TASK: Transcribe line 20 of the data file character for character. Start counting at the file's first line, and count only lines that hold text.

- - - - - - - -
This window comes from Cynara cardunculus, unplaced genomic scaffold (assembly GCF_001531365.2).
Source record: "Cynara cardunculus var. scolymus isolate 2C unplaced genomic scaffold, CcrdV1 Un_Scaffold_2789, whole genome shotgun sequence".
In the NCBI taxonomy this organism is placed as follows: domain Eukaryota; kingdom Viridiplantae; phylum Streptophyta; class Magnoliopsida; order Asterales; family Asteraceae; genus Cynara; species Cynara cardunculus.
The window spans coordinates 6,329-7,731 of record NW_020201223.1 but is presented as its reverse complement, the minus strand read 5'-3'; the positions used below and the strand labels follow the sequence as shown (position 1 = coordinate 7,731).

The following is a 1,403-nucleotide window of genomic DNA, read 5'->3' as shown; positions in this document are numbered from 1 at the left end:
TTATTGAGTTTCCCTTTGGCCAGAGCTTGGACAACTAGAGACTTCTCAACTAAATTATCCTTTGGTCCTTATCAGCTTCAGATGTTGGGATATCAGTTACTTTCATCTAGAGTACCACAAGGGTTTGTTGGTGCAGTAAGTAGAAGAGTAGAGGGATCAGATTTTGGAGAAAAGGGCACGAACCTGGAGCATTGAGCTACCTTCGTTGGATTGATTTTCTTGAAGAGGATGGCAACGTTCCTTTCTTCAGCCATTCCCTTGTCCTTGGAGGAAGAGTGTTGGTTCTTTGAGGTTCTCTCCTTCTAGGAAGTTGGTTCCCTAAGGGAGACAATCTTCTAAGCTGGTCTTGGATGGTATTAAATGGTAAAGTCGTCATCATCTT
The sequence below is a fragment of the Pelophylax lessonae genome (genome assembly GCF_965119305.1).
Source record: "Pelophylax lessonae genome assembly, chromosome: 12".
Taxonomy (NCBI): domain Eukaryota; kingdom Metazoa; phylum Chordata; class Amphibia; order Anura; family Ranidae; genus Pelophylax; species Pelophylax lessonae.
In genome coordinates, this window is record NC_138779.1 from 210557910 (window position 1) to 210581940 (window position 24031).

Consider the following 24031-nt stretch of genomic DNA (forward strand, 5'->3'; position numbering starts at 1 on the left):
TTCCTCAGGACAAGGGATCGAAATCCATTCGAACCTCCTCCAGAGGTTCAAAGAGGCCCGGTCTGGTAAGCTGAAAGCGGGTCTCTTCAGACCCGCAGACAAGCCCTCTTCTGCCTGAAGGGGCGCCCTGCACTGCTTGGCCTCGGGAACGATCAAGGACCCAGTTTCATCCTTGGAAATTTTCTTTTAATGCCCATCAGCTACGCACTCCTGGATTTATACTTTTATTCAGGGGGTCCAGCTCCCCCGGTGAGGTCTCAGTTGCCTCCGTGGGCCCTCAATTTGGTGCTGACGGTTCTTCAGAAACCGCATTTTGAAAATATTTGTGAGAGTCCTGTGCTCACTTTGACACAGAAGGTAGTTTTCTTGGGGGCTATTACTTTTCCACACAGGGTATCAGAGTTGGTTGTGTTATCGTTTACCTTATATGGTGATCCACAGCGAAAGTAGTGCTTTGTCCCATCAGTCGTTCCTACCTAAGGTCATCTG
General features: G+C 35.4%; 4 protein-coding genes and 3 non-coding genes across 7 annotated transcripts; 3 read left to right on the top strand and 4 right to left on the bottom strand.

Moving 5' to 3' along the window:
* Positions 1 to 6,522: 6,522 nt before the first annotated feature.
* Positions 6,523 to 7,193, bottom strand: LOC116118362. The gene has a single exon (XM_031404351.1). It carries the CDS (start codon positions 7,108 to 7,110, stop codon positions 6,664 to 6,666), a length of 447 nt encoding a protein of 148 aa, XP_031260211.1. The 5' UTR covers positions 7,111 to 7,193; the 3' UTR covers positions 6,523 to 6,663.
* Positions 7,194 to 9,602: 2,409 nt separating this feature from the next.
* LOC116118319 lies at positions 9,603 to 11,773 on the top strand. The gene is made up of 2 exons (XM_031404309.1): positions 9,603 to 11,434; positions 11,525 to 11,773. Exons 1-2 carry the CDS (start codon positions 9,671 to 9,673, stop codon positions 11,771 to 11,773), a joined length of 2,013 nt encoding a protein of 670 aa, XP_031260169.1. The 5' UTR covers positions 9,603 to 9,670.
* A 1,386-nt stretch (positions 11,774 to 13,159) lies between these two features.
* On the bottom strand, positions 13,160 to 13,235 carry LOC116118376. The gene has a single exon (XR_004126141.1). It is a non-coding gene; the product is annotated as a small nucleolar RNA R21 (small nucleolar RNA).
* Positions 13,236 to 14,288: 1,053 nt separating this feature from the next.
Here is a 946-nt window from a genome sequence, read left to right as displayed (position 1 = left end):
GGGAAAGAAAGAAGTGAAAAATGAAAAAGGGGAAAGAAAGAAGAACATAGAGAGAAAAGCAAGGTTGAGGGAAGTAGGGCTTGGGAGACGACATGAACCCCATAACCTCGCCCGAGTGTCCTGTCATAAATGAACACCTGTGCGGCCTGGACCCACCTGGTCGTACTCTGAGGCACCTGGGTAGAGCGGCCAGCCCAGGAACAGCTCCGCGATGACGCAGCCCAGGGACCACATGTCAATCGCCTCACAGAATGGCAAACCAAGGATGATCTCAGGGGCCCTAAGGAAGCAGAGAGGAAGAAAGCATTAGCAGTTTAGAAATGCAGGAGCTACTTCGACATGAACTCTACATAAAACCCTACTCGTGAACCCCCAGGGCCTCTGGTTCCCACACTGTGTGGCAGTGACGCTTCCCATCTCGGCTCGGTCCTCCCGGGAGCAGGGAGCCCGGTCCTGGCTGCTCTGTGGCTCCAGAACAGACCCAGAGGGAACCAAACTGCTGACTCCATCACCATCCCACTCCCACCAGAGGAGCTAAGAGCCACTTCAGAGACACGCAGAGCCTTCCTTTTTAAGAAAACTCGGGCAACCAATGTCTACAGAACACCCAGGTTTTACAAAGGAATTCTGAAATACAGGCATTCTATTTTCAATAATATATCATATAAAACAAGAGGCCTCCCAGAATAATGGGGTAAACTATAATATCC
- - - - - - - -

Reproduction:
* On the bottom strand, positions 13,160 to 13,235 carry LOC116118376. The gene has a single exon (XR_004126141.1). It is a non-coding gene; the product is annotated as a small nucleolar RNA R21 (small nucleolar RNA).